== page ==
The expansion in the US began in June 2009 based on data from the US National Bureau of Economic Research, said AMP Capital chief economist Shane Oliver, making it the second longest bull market since World War II.
“With the US cyclical bull market and economic expansion both now long in the tooth, some fear that US shares are vulnerable to another bear market and by implication given the direction setting influence of the US share market, global and Australian shares would be vulnerable too,” he said.
Mr Oliver noted that bull markets typically last 3–5 years before giving way to a bear market, but that the duration “varies depending on how quickly recovery precedes, excess builds up, inflation rises and extremes of overvaluation and investor euphoria appear”.
Markets at present aren’t exhibiting the usual signs that the bull market is coming to an end, such as economic excess, tighter economic conditions or expensive share market valuations, Mr Oliver said.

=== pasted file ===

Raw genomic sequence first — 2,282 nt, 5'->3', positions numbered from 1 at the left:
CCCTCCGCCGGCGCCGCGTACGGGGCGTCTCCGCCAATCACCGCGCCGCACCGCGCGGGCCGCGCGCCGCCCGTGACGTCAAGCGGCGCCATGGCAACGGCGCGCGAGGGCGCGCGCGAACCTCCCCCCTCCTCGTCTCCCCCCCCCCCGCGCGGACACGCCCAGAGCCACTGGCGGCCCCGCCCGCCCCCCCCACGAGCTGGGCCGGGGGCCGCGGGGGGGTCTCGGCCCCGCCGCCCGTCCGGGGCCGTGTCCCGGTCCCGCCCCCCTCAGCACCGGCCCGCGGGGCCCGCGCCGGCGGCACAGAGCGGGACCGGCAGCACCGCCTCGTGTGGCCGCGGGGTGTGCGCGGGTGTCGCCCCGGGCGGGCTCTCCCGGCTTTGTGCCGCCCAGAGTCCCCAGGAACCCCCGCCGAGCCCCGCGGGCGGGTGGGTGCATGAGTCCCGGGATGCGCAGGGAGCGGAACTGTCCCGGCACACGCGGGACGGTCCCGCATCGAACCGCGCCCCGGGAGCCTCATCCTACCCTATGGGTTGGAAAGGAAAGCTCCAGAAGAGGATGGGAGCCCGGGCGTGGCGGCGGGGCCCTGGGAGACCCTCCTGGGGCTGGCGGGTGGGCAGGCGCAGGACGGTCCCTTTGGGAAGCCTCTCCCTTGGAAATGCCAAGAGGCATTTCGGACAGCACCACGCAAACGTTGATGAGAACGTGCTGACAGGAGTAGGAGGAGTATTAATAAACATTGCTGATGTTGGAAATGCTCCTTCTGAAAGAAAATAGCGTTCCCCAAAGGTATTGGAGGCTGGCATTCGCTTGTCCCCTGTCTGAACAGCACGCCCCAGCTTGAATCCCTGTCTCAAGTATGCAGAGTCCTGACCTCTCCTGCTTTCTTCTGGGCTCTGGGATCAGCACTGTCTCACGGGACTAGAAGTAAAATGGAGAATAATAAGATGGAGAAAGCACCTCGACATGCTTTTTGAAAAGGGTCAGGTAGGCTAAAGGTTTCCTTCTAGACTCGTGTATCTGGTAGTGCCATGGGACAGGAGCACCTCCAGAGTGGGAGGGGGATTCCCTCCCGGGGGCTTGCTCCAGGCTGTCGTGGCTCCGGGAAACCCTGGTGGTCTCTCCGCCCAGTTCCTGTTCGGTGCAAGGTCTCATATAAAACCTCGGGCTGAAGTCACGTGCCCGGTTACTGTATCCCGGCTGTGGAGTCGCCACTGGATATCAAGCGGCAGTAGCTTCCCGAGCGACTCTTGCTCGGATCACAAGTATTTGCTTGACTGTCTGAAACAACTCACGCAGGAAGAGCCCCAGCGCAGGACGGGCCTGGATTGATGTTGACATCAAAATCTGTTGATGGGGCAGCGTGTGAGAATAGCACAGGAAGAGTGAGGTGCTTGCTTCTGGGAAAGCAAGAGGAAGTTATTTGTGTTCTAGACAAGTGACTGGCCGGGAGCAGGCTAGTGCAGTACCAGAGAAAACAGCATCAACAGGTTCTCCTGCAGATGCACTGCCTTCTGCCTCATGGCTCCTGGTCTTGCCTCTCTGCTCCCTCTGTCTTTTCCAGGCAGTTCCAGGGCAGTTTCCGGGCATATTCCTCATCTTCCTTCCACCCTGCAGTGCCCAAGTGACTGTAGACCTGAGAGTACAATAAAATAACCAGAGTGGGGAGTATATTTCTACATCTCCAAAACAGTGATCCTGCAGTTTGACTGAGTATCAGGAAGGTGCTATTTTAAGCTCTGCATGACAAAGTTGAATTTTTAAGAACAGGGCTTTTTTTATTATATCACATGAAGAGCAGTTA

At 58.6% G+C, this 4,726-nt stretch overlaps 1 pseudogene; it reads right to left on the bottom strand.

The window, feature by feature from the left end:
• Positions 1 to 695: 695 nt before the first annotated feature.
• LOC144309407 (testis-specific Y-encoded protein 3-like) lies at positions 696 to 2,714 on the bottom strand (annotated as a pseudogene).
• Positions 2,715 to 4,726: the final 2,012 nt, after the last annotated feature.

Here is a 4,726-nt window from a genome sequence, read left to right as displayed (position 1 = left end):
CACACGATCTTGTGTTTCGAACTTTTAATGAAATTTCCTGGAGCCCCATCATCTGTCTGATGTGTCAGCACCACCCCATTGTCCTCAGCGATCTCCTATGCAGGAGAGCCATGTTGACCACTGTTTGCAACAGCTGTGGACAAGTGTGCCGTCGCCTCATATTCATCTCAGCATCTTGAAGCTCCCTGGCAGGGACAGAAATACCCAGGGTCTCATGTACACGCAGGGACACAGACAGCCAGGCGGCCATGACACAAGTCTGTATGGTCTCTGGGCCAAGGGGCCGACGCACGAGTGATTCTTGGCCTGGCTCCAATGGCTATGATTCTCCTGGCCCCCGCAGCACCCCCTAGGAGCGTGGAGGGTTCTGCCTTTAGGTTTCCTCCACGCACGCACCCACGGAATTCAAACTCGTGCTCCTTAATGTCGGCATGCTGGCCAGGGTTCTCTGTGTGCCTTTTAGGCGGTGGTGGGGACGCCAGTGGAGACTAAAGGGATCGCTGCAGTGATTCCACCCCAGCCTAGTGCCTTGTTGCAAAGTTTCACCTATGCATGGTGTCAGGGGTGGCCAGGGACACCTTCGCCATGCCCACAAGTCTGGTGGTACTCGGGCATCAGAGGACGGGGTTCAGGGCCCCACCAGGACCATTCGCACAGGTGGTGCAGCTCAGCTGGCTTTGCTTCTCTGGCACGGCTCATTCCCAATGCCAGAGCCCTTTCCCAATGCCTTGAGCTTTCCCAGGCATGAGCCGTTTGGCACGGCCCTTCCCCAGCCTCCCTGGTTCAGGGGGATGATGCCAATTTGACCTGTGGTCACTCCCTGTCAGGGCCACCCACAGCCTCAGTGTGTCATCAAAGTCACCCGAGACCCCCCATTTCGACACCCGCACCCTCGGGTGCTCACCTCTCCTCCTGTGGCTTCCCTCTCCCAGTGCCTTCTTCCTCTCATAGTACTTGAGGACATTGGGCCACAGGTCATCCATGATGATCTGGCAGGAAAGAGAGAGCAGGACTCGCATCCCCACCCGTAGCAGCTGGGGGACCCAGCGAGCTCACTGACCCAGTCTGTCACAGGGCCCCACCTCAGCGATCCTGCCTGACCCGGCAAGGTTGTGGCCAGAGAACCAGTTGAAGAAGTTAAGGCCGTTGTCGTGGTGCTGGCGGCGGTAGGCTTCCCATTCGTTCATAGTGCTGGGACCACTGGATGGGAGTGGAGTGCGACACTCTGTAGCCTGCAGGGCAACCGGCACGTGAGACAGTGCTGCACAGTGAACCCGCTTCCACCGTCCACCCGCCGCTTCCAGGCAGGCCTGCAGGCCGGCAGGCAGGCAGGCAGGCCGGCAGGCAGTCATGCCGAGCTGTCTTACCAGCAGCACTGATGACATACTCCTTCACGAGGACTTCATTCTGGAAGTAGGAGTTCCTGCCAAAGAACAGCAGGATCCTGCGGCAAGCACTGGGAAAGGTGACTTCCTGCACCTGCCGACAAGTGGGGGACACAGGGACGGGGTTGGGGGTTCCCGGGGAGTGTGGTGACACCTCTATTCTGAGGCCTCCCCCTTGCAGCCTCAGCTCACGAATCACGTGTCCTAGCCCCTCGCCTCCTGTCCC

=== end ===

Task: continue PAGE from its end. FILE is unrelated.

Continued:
“Barring some sort of external shock, the cyclical bull market in shares looks like it still has further to go – particularly if global economic growth returns to more normal levels, which in turn will help earnings,” he said.
“With regard to any Trump fiscal stimulus, this analysis suggests there is still a bit of room for it before it causes the US economy to overheat, particularly if the US dollar continues to trend higher, which takes some of the pressure off the Federal Reserve to raise rates.”
Mr Oliver said investors should expect corrections, but that markets “appear to be a long way from the peak in the investment cycle”.
Additionally, Japan and Europe are even less advanced in the cycle and present a number of opportunities to investors, he said.
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